To counter Cover 0, quick throws and screen passes are highly effective. Ensure you have an RB screen pass among your offensive audibles. While WR screens can be less successful due to the presence of a cornerback near the receiver, an RB screen pass provides a reliable option when facing the blitz.

Don’t wait for plays to develop downfield against Cover 0. Instead, assume there’s no help over the top, which means cornerbacks won’t play underneath their assignments. Slants, drags, out, and in routes should create separation as soon as receivers make their cuts.

Cover 6

Play art shows a Cover 6 defense in Madden 23.
Image used with permission by OnSpec Electronic, Inc.

What is Cover 6

Cover 6 blends concepts from Cover 2 Zone and Cover 4 Zone. One side of the field plays Cover 2 (consisting of flat, hook, and deep-half zones) while the other side plays Cover 4 (featuring purple, hook, and two deep quarter zones). Cover 6 used to default to “Match” principles, which combined zone and man coverage. However, in Madden 23, these principles can be altered via coaching adjustments.

How to read Cover 6 in Madden 23

Reading Cover 6 requires attention to both sides of the field. In all cases, two deep safeties will be present. One side of the field exhibits Cover 2 characteristics with a shallow cornerback, while the other side displays Cover 4 attributes with the cornerback positioned 8-10 yards off the line of scrimmage.

Post-snap reads remain consistent. Observe the cornerback on the Cover 2 side. If they move towards the flat, throw to the corner route.

How to beat Cover 6 in Madden 23

To overcome Cover 6, design plays that exploit Cover 2 on one side and Cover 3 or 4 on the other. Utilize Cover 2 beaters (floods) on the Cover 2 side and Cover 3 beaters (flats, RB outs, and smokes) on the Cover 4 side. Cover 6 spreads the defense, so don’t hesitate to run the ball up the middle. A delayed fade to the tight end can also be effective, especially if the other receivers occupy the curl flat and mid-read defender.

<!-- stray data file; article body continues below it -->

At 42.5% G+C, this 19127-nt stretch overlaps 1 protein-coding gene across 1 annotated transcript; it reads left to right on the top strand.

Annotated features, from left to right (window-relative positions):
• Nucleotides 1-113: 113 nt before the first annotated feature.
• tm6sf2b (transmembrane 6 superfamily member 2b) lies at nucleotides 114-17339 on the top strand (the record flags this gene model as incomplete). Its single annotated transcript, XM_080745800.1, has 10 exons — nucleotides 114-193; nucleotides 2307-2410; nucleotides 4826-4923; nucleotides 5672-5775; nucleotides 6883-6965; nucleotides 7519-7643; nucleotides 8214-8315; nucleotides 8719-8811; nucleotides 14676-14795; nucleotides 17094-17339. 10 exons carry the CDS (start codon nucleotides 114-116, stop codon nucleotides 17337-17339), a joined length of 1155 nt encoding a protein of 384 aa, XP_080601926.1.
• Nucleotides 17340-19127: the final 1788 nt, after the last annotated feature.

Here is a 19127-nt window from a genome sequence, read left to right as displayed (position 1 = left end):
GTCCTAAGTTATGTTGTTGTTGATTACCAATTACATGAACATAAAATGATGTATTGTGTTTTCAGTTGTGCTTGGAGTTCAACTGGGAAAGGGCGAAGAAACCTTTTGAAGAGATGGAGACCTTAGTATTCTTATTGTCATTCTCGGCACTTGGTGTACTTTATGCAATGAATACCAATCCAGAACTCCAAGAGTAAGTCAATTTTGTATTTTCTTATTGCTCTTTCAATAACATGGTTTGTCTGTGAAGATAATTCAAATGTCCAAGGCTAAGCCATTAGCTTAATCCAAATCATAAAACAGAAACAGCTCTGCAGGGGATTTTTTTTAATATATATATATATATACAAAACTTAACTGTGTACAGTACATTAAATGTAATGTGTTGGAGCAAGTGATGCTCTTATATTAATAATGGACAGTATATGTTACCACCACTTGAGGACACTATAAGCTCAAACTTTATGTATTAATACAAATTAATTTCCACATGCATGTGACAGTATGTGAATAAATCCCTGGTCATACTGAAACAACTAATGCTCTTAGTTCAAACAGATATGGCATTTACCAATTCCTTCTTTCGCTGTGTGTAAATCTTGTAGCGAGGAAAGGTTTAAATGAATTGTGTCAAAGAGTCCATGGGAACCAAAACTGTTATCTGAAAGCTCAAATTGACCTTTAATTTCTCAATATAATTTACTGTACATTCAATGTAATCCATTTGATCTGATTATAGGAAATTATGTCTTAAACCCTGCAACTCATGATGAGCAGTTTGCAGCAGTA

How to practice reading coverage in Madden 23

To sharpen your ability to read coverages in Madden 23, practice mode is invaluable. Select your favorite team and face a formidable secondary like the Buffalo Bills for optimal results. Customize your audibles to include plays that counter every coverage.

Simulate passing situations in practice mode by instructing the defense to run random Nickel plays. Before the snap, go through your reads and adjust the play based on what you observe. Unfortunately, the game won’t indicate the defense’s play like it would in a real game.

To work around this limitation, use a second controller. Once you believe you’ve identified the defense’s play, press R2 on the second controller to reveal the play art. Don’t be discouraged if you make incorrect reads; even the likes of Tom Brady can be deceived from time to time.


Mastering the art of reading coverages in Madden 23 is a crucial skill for any quarterback or Madden player. By familiarizing yourself with the various defensive formations, understanding pre-snap tells, and making accurate post-snap reads, you can consistently outsmart and exploit any coverage. So, hit the virtual gridiron, sharpen your skills, and dominate the game. Good luck!